The Greatest Inheritance
Updated: Jan 30
"Isaac prayed to the Lord on behalf of his wife because she was childless." (Genesis 25:21)
The very issue, the very hindrance that threatened to keep God's covenant promise from being fulfilled in Abraham's life was the same thing that threatened to keep God's promise unfulfilled in his son's.
Though not relayed in Scripture, I have no doubt that Abraham shared his impossible-odds story with his son throughout Isaac's early years, solidifying an ingrained and consequential impression in Isaac's mind.
After all, Isaac was Abraham’s beloved son, the child of the promise, the long-awaited fulfillment he had yearned for, prayed for, and "believed God" about. And Abraham was no mere casual follower of God. No, he intimately "walked with God" and talked with God. He allowed God to root and redirect his life, to dictate his movement and determine his mission.
So by the time Abraham left this earth, more than likely, the impossible-odds story had been poured into Isaac. More than likely, it had been shared so many times that Isaac could repeat it word for word because so deeply seared into his mind and heart it had become. More than likely, Isaac had come to understand that the God his father (and mother) radically followed was reliable and trustworthy, no matter the hopeless outlook or odds that he might one day face. That this God—their God and his—"could even raise the dead" (Hebrews 11:19), a fulfillment that Isaac had personally experienced when Abraham, in unwavering faith and obedience, laid him upon the altar.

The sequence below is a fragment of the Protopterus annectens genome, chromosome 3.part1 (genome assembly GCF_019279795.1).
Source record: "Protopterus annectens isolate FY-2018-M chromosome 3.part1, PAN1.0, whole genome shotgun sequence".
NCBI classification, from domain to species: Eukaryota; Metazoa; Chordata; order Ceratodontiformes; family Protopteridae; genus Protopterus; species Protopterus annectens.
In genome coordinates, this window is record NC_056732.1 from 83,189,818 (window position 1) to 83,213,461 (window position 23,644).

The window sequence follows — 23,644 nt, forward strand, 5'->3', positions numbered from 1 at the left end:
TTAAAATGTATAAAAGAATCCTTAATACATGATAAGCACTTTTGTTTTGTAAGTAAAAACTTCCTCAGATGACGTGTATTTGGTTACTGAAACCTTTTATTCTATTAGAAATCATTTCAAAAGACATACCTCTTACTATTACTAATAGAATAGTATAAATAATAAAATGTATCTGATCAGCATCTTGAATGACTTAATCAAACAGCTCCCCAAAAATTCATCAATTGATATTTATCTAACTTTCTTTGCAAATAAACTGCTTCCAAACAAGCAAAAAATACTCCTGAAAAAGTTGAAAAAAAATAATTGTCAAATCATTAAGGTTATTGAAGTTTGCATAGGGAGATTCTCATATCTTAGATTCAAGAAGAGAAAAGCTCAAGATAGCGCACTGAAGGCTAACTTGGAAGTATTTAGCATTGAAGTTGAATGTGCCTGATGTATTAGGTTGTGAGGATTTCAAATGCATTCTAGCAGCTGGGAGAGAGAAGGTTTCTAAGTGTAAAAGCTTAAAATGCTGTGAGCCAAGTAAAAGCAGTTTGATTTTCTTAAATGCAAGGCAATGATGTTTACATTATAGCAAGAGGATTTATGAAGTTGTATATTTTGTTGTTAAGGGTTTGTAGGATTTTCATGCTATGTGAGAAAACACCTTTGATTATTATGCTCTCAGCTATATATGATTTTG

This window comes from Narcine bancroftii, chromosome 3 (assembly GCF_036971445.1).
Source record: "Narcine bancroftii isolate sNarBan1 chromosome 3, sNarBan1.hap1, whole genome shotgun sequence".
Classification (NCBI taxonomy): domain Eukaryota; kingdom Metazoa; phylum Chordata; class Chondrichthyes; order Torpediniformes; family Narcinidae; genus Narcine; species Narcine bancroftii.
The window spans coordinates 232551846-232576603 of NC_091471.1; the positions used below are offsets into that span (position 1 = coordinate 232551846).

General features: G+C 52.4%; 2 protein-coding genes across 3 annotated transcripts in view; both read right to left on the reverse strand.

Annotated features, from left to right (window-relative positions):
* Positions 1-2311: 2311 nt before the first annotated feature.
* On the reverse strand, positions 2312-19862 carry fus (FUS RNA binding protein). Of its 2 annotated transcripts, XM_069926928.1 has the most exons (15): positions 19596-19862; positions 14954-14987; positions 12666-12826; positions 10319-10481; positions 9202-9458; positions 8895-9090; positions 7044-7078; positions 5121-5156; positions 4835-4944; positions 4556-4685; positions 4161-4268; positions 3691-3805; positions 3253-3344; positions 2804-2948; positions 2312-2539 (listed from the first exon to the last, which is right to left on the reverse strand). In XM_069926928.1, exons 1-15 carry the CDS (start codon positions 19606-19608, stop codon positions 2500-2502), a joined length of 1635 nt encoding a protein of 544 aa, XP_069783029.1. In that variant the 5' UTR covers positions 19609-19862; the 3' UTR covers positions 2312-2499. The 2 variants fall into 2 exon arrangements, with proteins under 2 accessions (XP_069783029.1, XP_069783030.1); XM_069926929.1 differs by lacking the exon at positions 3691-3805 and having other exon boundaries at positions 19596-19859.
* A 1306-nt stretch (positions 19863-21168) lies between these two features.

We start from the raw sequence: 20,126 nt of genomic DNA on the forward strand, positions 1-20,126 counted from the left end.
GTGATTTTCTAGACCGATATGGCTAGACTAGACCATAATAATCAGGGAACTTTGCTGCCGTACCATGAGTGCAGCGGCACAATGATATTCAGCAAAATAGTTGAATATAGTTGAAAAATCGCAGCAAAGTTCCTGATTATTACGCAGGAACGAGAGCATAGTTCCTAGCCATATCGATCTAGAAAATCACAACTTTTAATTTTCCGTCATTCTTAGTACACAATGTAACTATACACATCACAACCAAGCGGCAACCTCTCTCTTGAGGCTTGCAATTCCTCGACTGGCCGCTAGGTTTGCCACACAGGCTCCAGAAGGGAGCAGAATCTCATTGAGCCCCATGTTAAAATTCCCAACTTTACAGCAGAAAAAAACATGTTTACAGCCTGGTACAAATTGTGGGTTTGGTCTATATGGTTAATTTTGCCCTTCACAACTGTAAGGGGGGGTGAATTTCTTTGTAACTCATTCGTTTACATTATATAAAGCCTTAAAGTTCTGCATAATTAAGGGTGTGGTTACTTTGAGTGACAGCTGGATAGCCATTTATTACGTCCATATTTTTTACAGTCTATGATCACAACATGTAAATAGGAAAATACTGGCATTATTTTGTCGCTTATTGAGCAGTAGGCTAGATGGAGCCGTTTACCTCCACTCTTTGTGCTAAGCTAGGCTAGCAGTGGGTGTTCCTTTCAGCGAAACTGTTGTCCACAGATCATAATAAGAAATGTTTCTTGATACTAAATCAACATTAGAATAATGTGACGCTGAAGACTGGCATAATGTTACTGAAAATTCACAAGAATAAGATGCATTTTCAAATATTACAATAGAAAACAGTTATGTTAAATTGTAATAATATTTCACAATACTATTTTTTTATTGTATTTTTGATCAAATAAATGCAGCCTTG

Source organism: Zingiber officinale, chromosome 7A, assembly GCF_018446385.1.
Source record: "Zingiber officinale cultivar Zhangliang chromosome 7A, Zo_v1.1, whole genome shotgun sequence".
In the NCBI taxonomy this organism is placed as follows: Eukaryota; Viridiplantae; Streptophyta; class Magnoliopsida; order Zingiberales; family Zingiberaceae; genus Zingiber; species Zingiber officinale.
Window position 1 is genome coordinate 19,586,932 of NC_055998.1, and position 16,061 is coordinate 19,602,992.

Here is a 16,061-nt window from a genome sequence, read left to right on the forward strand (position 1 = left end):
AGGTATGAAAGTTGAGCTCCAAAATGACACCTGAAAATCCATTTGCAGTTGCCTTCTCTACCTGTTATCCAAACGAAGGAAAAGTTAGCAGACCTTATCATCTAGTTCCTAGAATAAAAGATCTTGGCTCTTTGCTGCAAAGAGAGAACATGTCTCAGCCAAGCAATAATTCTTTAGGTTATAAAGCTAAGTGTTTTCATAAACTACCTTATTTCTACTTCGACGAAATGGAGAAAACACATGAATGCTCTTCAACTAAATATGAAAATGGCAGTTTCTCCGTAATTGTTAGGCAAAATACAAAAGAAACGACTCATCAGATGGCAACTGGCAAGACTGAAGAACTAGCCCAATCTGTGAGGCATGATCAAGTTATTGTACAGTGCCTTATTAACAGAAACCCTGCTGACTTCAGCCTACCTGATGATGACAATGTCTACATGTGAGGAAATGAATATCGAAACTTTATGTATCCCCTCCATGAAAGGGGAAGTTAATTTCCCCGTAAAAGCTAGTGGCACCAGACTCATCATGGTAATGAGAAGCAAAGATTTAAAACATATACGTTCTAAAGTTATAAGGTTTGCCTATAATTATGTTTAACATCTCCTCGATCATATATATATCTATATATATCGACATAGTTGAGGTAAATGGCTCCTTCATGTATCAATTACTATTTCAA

No doubt, by the time Isaac faced his own hard and seemingly hopeless situation, he knew he could believe "him to be faithful who had made the promise" (11:11).
Just as his father and mother had done.
And this is why Isaac "prayed to the Lord on behalf of his wife. . ."
I pray—sincerely pray—that throughout my designated time on earth, my three children always witness an on-going habit, a lifelong legacy, of my turning to the One who can do the impossible, of my crying out to the One who "gives life to the dead and calls into being things that were not" (Romans 4:17). That by my looking to my God in my seemingly hopeless moments or my trusting in his promises when confronting my own harrowing mountains, it will impact their personal lives in such a way that propels them to call out to God in their personal distresses, in their impossible-odds dilemmas.
Because such times are a part of the journey of life and faith. And they either drive us closer to the One who is sovereign over all, or drive us further away.
They either strengthen our trust in our Father who is all-wise and all-sufficient, or leave us disillusioned and more disheartened. To use a familiar expression, they either make us better or bitter.
Though Abraham left Isaac all of his abundant worldly possessions, the proof of prayer’s power—looking to the Speaker of the Promise to make good His declared Word—was, unquestionably, the greatest inheritance Abraham bequeathed his son.